Trying to understand this stuff takes away from radio time.  I'd prefer someone just fill me in, too.  I can't say it isn't interesting.  80 meters during the daytime is kind of fun.  Enjoy it while it lasts.

Got questions for NASA?  Email them and ask.  They actually take the time to answer.

John
WD7Z

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VK1OD
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« Reply #5 on: January 18, 2009, 12:31:36 PM »


Elmer said: "I found that a much easier solution than reading the daily K index is to just turn on the radio equipment and if I hear station propogation, then I know it's there."

This strategy does not lead to exploitation of sporadic E (Es) which peaks in summer and winter, and supports some interesting QSOs.

Whilst people often associate Es with longer distance QSOs on VHF and 10m, it supports shorter paths on lower frequencies and is probably the MAIN reason for summer and winder contacts of less than 300km on 40m at this point in the solar cycle.

I am confident that one of the reasons the bands are 'dead' is that people used propagation reports to decide to do something else. Too much unreliable science.

Owen
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WD7Z
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« Reply #6 on: January 18, 2009, 02:50:04 PM »

VK1OD > I am confident that one of the reasons the bands are 'dead' is that people used propagation reports to decide to do something else. Too much unreliable science

Reliable science = I just spent the last hour trying to check into the Swan Users Net on 20 in what should be 20 meter prime time.  I finally made it.  That is called an exercise in frustration.  Reliable science = 40 was great earlier when I was on it.  I obviously need a bigger antenna:)

John
WD7Z


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WW5AA
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« Reply #7 on: January 19, 2009, 07:24:47 AM »

Actually I also check space weather in the morning, but being a low band DXer, the A/K index along with the gray line are more important than sunspots and solar flux. An interesting thing is that this morning a plague area showed up with cycle 23 magnetism. We have had eight cycle 24 sunspot groups in a row, so this cycle 23 plague area is very interesting.  I will not worry about cycle 24, it will arrive sooner than I would like. It will not be long before those sunspots along with their CME's force me into the squalid world above 40 meters with all the unwashed (:-)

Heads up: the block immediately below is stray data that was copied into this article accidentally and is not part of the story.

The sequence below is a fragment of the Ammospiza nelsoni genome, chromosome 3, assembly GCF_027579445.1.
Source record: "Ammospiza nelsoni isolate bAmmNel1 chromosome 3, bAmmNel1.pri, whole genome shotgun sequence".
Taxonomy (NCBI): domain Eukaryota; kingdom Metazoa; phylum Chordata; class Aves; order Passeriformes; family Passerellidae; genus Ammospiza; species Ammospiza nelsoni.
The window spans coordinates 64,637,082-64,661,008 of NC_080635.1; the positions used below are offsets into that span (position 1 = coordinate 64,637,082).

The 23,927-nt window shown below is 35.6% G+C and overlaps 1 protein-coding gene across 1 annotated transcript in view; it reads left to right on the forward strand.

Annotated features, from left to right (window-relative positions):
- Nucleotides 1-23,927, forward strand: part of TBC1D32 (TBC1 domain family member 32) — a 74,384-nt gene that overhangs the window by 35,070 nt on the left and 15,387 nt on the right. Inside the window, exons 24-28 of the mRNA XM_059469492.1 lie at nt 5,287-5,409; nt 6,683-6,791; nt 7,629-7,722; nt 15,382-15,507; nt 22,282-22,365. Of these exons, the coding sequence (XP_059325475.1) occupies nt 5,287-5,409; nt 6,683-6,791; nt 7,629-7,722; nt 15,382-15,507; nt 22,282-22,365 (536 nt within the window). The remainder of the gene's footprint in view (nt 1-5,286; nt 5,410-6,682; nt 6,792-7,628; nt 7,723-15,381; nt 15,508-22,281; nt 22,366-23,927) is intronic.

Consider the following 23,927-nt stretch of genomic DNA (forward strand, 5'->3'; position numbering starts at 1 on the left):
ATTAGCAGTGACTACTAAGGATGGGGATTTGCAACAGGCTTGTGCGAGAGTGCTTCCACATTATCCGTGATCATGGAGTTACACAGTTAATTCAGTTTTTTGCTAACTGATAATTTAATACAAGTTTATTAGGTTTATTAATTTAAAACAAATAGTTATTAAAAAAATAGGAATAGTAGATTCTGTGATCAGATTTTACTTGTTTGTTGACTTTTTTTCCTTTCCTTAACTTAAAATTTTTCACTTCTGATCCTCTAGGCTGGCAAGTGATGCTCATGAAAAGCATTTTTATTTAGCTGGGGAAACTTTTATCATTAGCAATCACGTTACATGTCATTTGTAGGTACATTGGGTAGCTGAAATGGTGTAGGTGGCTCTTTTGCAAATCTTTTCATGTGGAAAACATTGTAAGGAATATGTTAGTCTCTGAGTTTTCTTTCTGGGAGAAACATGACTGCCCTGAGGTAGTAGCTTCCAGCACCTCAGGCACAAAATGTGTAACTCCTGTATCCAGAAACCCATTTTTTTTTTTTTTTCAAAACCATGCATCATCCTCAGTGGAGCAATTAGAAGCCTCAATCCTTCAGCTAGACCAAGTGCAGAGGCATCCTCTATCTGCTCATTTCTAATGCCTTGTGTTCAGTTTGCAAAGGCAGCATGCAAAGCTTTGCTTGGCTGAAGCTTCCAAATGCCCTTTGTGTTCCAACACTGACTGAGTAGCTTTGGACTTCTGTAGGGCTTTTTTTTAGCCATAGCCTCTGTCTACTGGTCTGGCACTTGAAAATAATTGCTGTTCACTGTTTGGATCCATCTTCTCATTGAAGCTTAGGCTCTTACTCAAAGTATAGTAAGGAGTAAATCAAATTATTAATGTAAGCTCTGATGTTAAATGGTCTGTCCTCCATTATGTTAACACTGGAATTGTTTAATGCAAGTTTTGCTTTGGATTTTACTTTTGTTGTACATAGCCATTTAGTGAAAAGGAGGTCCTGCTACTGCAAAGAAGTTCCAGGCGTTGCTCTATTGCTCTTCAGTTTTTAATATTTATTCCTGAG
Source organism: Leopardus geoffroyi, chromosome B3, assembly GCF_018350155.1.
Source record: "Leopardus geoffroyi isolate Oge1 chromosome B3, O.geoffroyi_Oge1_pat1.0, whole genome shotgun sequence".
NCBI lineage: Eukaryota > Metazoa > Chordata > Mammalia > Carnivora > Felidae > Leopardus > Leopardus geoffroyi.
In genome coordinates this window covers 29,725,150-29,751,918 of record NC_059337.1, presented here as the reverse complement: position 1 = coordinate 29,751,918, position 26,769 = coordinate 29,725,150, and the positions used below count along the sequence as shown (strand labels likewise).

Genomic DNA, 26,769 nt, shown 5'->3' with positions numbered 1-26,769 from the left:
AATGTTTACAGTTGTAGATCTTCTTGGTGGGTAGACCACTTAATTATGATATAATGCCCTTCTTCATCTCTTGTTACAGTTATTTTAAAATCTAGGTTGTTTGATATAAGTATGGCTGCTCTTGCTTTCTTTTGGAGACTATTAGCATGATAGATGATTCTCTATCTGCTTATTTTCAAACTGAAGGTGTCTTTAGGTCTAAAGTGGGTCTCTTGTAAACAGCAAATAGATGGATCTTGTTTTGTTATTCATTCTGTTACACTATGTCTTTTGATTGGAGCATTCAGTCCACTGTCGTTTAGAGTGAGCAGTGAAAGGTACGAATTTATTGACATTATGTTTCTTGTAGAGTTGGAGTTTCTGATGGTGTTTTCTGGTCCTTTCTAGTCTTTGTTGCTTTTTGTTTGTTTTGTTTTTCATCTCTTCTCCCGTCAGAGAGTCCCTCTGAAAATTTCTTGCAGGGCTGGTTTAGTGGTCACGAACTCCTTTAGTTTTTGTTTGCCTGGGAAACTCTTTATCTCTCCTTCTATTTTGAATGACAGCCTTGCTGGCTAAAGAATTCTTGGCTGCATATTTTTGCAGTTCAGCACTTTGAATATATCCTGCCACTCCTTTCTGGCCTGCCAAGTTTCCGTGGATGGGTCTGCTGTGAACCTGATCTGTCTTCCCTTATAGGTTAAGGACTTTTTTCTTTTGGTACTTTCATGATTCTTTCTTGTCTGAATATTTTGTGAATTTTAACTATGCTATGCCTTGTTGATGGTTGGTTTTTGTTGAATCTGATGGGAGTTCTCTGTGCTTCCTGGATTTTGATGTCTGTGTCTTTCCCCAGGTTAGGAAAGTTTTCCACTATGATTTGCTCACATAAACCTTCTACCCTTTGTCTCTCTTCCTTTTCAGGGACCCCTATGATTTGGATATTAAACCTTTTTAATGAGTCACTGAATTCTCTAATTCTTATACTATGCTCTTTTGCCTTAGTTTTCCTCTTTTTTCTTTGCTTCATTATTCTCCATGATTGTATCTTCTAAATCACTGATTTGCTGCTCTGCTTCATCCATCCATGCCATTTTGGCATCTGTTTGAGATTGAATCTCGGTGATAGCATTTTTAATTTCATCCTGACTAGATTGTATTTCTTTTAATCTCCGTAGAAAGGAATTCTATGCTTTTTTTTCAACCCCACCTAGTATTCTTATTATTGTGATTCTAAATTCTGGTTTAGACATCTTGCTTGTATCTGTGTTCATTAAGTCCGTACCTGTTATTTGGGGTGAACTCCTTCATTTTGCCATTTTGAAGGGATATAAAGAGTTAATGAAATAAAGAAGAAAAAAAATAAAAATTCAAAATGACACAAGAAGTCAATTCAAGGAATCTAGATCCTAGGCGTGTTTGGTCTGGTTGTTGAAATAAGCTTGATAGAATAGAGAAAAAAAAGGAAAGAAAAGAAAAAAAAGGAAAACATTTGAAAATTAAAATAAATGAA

73 de Lindy
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WW5AA
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« Reply #8 on: January 19, 2009, 07:31:05 AM »

Bruce,

This is a good site with all the prior SS and SF stats: http://www.solarcycle24.com/

73 de Lindy


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KB9CRY
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« Reply #9 on: January 19, 2009, 09:03:46 AM »

Wait two more years, then we will know.
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N4KC
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« Reply #10 on: January 20, 2009, 10:46:50 AM »

Like weather, everybody talks about the sunspot cycle but nobody does anything about it.  I know.  It is fun and interesting to speculate and wonder and wish, but predicting cycles and their relative length and strength is like your local TV weatherman telling you what the temperature will be three weeks from Thursday.

For some good reasons over the last 45 years that I've been a ham ("reasons" = college, kids, job), I have been inactive on HF during every single sunspot peak.  I'm really looking forward to this one!

Still, as a little personal challenge during the current minimum, and since I became active again in August 2005, I decided to see how many countries I could work with 100 watts, wire antennas and a 4BTV vertical.  I really did not work at it that hard...nights and weekends when I could but with lots more time devoted to ragchewing and antenna experimenting...but I cherished each and every new one.  And I agonized when I missed some of the really big dxpeditions like Scarborough, due partly to work schedule but mostly propagation and my station's limitations.  

The grand total: 202!  

I've added a broadband hexbeam and an AL-811 amp in the last four months and tacked on 12 more DX entities...some still on the wires and barefoot but mostly with the aid of power and gain.  Funny how a "72" works better with those two factors going for you.

Bottom line: it is what it is.  Until we figure some way to create propagation, we have to use what we have and make the most of it.  Check the K and daily sunspots, but then ignore them and go get on the air.  

Spots or not, it's all fun!

Don N4KC
www.n4kc.com
www.donkeith.com
www.n4kc.blogspot.com
(A blog dedicated to rapid technological change and
Its effect on society, media and amateur radio)